The make-up of the back row ahead of Tuesday’s team announcement was the subject of much debate. Jamie Heaslip seemed set for a Six Nations debut at eight with Leamy then able to translate his provincial form to the national side at six. But the anticipated restructuring never manifested itself.
Instead, Eddie O’Sullivan has put his trust in the old guard with Simon Easterby, David Wallace and Leamy manning the back-row positions again, while Heaslip must bide his time on the replacements bench.
“We’ve obviously played together a lot,” Leamy says in reference to the familiar six-seven-eight axis “We know each other’s game so well and I’m delighted to be back working with the boys. I’m looking forward to playing with them on Saturday too.
“Jamie is in great form at the moment. If he has to come on, I’ve no doubt he will do a very, very good job as well.”
The Rugby World Cup debacle has followed this Irish team like a dark cloud, but just as O’Sullivan has reiterated this week, Leamy feels a line needs to be drawn through a forgettable four weeks in Bordeaux and France last September.
“You can’t dwell in the past no matter what you do whether you achieve things, whether you lose things or suffer disappointments. Whatever happens you look forward. There’s always a new competition, a new game and something in front of you.
“There is a great opportunity to draw a line through the World Cup. The form is good and I enjoyed training this week. Management have tried to bring in more emphasis on enjoyment in training and players are very much looking forward to Saturday.”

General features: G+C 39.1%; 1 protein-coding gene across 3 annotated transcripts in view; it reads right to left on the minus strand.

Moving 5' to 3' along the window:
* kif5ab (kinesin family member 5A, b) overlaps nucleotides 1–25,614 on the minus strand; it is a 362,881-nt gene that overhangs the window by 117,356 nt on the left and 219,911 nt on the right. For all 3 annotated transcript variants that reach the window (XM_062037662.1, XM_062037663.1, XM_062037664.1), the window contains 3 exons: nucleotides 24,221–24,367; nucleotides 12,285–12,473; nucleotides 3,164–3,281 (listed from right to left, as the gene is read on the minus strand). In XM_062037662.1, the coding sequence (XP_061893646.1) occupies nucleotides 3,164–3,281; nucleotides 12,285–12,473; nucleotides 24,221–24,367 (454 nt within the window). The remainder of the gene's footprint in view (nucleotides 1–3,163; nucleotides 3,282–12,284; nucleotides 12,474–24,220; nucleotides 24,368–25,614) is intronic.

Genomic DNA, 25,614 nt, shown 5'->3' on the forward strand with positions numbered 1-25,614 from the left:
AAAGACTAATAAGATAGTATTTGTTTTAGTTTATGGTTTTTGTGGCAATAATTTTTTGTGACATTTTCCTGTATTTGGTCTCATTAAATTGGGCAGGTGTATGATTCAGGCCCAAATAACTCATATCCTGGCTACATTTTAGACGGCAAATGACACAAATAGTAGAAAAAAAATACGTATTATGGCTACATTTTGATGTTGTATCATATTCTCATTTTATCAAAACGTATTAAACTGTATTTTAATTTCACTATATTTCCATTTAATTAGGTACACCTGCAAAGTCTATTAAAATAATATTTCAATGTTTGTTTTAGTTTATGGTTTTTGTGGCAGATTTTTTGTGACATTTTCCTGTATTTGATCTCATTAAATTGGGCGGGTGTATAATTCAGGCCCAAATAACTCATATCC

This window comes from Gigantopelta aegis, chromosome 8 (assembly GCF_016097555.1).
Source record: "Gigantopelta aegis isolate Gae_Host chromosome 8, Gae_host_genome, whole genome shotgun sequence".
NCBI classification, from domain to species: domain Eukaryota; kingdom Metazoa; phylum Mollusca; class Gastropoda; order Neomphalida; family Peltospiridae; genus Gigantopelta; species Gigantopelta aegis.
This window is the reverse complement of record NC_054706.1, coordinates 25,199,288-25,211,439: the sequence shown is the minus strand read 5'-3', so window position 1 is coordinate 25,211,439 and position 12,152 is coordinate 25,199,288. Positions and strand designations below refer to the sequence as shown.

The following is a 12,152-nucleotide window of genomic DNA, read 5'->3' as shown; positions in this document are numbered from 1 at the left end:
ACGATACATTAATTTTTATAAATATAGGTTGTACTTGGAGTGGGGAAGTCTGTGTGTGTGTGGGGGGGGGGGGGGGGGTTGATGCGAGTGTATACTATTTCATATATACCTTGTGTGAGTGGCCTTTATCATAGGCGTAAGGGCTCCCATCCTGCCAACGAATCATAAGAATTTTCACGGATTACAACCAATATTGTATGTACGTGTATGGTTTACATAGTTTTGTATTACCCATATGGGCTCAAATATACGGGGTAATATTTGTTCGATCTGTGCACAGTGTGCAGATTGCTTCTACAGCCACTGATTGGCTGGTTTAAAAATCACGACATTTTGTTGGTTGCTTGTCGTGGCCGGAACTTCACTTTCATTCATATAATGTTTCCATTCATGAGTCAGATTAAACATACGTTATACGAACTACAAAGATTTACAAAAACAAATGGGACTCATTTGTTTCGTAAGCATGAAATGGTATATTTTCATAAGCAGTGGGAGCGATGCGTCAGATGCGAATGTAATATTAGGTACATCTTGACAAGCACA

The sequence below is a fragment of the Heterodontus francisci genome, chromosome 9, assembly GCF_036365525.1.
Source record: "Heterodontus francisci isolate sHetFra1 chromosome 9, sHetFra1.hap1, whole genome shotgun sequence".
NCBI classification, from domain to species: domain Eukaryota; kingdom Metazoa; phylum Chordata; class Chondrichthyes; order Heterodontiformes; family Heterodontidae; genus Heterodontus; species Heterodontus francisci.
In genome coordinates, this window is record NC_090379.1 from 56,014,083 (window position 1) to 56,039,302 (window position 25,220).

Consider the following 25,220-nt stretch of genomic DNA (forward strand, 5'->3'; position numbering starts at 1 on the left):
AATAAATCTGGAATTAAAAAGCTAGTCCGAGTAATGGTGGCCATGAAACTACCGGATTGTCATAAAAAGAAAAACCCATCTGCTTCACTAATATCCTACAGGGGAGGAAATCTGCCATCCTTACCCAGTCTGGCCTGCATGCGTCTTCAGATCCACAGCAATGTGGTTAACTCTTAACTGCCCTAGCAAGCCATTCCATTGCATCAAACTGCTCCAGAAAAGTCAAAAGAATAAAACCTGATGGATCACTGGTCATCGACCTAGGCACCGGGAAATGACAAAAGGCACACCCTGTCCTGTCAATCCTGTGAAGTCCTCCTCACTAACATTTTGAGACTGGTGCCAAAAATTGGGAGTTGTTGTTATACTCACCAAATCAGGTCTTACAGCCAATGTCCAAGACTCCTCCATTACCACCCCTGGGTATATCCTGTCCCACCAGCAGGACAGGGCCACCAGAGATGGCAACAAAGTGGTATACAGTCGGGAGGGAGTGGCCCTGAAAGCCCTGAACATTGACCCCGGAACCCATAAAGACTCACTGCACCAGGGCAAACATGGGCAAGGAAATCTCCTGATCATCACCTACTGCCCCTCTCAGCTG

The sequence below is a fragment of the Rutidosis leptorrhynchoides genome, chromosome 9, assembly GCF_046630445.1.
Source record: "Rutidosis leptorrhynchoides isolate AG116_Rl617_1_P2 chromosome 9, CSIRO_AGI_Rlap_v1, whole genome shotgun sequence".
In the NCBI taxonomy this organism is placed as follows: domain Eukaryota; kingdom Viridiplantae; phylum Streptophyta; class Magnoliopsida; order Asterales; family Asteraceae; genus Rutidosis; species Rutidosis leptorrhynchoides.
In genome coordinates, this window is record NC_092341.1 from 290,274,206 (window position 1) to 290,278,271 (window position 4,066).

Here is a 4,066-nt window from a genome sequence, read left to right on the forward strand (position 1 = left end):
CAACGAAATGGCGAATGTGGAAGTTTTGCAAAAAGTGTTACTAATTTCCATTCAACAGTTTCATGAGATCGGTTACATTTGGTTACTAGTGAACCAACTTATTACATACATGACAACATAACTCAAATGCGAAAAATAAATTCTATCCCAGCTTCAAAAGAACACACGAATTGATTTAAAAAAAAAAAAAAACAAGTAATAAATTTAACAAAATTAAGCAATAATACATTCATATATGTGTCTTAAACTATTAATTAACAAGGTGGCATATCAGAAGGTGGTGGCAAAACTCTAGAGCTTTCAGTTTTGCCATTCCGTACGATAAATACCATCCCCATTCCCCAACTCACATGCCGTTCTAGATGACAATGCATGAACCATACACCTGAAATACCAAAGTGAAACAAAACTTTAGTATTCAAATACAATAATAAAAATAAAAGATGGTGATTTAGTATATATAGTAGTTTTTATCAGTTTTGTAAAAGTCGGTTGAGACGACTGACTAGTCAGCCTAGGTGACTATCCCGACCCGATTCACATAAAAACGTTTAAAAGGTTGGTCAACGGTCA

Leamy found plenty enjoyment in Munster’s latest European Cup journey, the latest chapter culminating in a glorious 17-3 win over Wasps with the Boherlahan-Dualla man notching the clinching try. With seven of that Munster team starting on Saturday, can their confidence energise the Irish team? “The confidence is there,” Leamy reassures. “I am very happy that we in Munster got out of our group. But we’re back in the green jersey now with a different set of calls and a different set-up. We have to put our heads down and make sure we get our homework done ahead of Saturday.”
Expectations have been low ahead of kick-off in the 2008 Six Nations and Leamy, who wins his 28th Irish cap in two days, is keen to show that the RWC didn’t showcase the real Ireland.
Of more concern to Leamy is tomorrow’s Italian job. He’s a fan of the Azzurri’s new head coach, Nick Mallet, who himself was an eight of some substance with Oxford University and Western Province, but won just two caps for the Springboks. A keen student of the game, Leamy compares the Italian style to that of Mallet’s home country, South Africa, and expects an attritional contest.
“Their front five and their back row include strong men, quality rugby players who’ve a good know-how about them. I think they’ve got more in common with South African rugby than a lot of teams. And any time a new coach comes in, players are keen to impress him and show what they can do. Nick Mallet is a very good coach, he has a very good track record and it’ll be interesting to see what he can do for them. They’ve got a very good quality pack, they are always difficult up front, so his coaching and his know-how will add to that.”